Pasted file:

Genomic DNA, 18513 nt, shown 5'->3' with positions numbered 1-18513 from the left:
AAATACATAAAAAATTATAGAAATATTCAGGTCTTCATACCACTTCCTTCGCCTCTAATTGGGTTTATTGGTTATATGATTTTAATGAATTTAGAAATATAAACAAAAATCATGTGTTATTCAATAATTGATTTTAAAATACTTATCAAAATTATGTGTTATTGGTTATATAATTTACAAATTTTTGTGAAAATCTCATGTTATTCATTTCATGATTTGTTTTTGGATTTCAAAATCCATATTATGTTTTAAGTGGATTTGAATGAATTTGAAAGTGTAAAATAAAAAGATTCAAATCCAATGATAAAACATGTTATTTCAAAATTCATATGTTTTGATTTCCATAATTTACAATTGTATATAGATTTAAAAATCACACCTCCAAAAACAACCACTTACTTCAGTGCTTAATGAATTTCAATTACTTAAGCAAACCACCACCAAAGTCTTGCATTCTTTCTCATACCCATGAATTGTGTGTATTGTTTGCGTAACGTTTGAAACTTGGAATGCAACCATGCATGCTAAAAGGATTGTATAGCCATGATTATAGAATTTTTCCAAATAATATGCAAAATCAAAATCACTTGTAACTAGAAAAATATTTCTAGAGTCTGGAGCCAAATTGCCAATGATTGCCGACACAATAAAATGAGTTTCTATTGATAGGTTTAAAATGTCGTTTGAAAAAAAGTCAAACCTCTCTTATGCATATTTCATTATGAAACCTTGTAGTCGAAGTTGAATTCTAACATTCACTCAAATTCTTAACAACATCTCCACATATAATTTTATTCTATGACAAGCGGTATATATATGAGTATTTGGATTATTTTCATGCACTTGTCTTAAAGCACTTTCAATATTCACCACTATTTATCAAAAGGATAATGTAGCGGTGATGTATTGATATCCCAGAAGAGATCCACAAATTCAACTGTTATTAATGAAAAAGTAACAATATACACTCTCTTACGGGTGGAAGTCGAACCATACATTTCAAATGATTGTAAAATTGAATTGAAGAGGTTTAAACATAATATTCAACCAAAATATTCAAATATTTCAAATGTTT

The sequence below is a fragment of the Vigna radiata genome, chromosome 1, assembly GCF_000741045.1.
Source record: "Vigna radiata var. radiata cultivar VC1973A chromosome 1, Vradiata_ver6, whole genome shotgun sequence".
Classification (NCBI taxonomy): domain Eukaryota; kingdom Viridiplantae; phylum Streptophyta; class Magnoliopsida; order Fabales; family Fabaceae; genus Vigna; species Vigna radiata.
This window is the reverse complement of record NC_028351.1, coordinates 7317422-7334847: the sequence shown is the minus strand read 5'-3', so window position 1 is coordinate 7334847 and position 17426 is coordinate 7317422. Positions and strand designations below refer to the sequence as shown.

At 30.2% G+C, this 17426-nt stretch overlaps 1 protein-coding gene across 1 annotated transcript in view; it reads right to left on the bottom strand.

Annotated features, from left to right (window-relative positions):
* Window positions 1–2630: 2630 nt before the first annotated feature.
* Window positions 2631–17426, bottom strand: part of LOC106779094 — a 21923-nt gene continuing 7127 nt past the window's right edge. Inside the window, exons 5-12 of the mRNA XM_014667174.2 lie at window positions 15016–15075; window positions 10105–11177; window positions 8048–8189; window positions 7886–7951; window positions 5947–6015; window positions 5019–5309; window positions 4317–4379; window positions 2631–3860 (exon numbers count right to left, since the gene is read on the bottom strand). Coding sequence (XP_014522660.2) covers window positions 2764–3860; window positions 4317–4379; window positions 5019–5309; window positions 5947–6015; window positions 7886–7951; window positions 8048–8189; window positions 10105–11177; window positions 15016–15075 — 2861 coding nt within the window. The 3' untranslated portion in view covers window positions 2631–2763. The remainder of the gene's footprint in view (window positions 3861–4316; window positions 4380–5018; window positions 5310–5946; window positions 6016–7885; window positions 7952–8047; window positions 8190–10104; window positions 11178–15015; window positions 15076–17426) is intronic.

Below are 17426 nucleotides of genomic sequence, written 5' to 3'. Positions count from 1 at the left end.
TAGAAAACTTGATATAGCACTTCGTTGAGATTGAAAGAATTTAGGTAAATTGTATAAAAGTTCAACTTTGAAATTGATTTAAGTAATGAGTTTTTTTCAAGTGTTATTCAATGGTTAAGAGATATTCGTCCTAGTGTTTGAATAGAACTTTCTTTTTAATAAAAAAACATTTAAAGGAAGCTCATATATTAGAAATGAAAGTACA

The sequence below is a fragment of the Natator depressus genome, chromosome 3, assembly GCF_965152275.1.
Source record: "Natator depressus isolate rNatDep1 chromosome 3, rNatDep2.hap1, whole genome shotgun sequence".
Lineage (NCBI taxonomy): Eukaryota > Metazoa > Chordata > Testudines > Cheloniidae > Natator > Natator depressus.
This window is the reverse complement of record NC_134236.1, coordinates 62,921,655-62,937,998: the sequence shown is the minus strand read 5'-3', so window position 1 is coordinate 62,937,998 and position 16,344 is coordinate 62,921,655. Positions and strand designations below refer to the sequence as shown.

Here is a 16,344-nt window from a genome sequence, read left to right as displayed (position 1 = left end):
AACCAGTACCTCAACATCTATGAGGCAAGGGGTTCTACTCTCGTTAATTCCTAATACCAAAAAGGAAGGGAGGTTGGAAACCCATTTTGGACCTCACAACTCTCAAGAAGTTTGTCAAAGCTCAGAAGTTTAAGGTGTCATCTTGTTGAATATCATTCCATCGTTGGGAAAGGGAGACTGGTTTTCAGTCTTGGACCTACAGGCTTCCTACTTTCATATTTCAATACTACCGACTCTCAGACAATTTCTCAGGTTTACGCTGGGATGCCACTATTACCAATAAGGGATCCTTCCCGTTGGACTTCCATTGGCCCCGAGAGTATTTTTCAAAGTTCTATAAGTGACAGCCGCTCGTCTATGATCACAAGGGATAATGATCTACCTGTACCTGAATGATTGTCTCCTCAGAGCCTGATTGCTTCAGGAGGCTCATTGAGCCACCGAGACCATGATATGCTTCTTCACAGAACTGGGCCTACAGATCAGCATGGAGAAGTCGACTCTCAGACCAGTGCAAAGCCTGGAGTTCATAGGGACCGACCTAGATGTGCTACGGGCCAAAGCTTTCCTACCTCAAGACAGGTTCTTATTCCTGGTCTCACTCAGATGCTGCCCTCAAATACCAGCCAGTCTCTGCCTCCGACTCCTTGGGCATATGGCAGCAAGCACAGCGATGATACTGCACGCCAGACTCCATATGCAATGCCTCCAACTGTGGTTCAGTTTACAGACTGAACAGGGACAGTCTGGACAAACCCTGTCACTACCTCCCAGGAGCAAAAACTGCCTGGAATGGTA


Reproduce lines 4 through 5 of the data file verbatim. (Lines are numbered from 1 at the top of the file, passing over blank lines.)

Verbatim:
Source record: "Vigna radiata var. radiata cultivar VC1973A chromosome 1, Vradiata_ver6, whole genome shotgun sequence".
Classification (NCBI taxonomy): domain Eukaryota; kingdom Viridiplantae; phylum Streptophyta; class Magnoliopsida; order Fabales; family Fabaceae; genus Vigna; species Vigna radiata.